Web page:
"The Lion's Den": No more stones in your shoe? Socklaender with double shaft in a practical test

Whether for hiking, DIY, in the garden or on the construction site: the two connected shafts should make it really difficult for dirt, sand, chips and stones to get into your shoes - when you wear the functional socks from Socklaender.

"The Lion's Den": No more stones in your shoe? Socklaender with double shaft in a practical test

Whether for hiking, DIY, in the garden or on the construction site: the two connected shafts should make it really difficult for dirt, sand, chips and stones to get into your shoes - when you wear the functional socks from Socklaender. At least that's what Tobias Ross, co-founder of the start-up, claims. As a gardener and landscaper, he was regularly annoyed by small stones and dirt in his shoes at work and when hiking. That's how he came up with the idea for Socklaender: "I sewed the first prototype myself with a needle and thread from two discarded socks," he recalls back to the beginning. In his good friend Nadim Ledschbor, Tobias found a competent business partner with whom he was able to perfect the product. But do the socks really live up to their promises? We did the endurance test.

In contrast to normal socks, which only have one shaft, Socklaender has been equipped with two. These are interconnected – but what exactly does that mean? "You simply put the outside over the shoe," explains Nadim Leschbor how it works. This should prevent stones, sand or sawdust from getting inside a shoe. To ensure that the socks do not slip or roll over when worn, there are small silicone stoppers on the inside of the outer shaft. The material composition, on the other hand, ensures the necessary comfort: 70 percent cotton, 28 percent polyamide and two percent elastane. Additional padding in the socks should even prevent pressure points on the soles of the feet. But do you feel that too? The star found out.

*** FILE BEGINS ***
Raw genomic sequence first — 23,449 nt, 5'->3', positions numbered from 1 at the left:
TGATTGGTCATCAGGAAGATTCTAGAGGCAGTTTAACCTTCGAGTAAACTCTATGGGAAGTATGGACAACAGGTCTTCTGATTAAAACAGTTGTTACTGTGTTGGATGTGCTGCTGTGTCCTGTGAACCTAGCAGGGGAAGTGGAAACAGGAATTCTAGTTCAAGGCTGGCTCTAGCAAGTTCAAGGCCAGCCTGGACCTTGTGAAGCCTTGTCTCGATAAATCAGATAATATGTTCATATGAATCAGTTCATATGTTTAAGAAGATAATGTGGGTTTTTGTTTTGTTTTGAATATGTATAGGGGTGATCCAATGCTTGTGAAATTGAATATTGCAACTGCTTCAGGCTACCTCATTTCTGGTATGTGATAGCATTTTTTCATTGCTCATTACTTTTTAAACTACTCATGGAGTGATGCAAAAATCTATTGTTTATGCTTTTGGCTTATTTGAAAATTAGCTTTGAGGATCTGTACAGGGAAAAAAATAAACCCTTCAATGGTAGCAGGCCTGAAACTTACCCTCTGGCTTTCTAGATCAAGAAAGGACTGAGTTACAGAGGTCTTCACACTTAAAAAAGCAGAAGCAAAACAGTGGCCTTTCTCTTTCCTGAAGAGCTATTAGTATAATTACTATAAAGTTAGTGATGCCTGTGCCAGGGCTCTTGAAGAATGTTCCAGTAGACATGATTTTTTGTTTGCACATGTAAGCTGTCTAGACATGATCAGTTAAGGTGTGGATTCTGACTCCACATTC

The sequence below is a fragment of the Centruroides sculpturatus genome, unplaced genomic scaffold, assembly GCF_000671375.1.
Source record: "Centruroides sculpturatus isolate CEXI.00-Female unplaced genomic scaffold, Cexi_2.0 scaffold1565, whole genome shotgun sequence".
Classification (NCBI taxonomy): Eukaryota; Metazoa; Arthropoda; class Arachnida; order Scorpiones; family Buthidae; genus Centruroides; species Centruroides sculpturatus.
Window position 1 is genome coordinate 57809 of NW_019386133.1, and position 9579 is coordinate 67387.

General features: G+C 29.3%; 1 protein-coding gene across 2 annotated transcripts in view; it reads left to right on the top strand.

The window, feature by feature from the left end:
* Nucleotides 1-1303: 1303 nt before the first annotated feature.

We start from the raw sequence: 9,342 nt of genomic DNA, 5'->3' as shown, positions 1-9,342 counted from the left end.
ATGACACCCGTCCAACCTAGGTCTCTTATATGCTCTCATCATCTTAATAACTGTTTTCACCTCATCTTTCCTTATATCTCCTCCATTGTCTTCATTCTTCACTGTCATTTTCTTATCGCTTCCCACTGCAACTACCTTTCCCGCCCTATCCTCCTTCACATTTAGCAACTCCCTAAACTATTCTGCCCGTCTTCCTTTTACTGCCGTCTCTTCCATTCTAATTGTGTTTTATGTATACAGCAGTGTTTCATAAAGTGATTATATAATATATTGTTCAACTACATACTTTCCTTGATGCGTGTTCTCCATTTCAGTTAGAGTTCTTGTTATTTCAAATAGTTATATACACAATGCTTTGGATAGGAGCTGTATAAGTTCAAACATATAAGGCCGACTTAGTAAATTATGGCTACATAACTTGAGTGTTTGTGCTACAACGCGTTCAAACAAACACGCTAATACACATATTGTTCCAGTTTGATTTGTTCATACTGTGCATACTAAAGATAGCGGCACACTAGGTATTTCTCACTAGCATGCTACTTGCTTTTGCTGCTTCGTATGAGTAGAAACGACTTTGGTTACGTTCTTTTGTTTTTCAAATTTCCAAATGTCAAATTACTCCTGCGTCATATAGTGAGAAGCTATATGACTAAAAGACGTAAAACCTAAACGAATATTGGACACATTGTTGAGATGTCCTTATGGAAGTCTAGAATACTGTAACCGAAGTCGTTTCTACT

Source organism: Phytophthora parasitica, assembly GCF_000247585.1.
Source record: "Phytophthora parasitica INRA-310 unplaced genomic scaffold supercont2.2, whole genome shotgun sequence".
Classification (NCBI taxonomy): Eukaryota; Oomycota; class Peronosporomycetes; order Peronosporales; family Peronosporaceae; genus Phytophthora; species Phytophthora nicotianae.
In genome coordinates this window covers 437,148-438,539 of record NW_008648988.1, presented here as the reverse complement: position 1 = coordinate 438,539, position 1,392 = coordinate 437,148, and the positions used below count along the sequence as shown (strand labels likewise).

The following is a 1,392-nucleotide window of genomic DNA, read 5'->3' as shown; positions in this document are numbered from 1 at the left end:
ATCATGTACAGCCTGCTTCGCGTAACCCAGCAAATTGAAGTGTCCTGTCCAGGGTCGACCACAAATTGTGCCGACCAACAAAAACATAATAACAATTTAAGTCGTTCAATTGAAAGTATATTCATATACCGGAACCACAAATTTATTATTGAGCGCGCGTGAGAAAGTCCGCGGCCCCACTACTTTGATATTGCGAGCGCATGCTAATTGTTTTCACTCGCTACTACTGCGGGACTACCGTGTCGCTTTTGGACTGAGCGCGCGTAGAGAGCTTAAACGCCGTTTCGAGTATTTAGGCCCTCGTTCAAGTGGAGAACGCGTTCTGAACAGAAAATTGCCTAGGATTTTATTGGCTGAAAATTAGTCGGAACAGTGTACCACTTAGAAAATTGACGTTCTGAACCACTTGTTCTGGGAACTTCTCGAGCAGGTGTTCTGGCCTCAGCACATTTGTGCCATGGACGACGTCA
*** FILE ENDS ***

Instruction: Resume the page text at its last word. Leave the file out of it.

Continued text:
Socklaender is available in three different sizes: 36 to 39, 40 to 43 and 44 to 47. According to the packaging, the functional socks are suitable for all shoes with a shaft height of around twelve to 16 centimeters (internal dimension). In order to find out how well the protection works, two stern editors tried on the socks - and walked over hill and dale, into the sandpit and over gravel roads. And what was the result? Both testers agree on the pleasant wearing comfort. However, it also took a little practice before the socks were put on correctly. The functionality seemed quite simple to both of them and the testers also found the protection against small stones and sand to be very high. The conclusion of the two was accordingly similar. Read for yourself.

"The slightly reinforced padding on the sole of the foot is pleasantly unobtrusive. There is nothing wrong with the fit either. With shoe size 42, Socklaender fits perfectly in sizes 40 to 43 both at the toe and at the heel. The rather narrow entry takes a bit of getting used to. Tip: Turn the outer shaft down before putting it on. With a shaft height of twelve centimetres, the test hiking shoe was just within the range recommended by the manufacturer. Folding the outer sock shaft over the shaft of the shoe is not a big deal and worked well in the test. The Shoelaces are also hidden and are therefore protected from mud and moisture in bad hiking weather.The rolled-up shaft also holds securely to the shoe thanks to the 20 glued-on silicone knobs.In my case, however, the inner shaft slipped noticeably from the calf towards the ankle after just a few minutes Additional silicone nubs on the inside could prevent this For my taste, the inner shaft could be a bit longer. Soocklaender fulfilled its meaning and purpose 100 percent. Neither pebbles nor other foreign bodies made it inside the shoe," concludes stern editor Jan Sägert.

Tobias Ross and Nadim Ledschbor are now hoping for a deal with Socklaender and are willing to give up 20 percent of their shares in the company – for an investment of 60,000 euros. Will the functional socks with a double shaft be able to convince the lions? Watch it on Vox tonight at 8:15 p.m.

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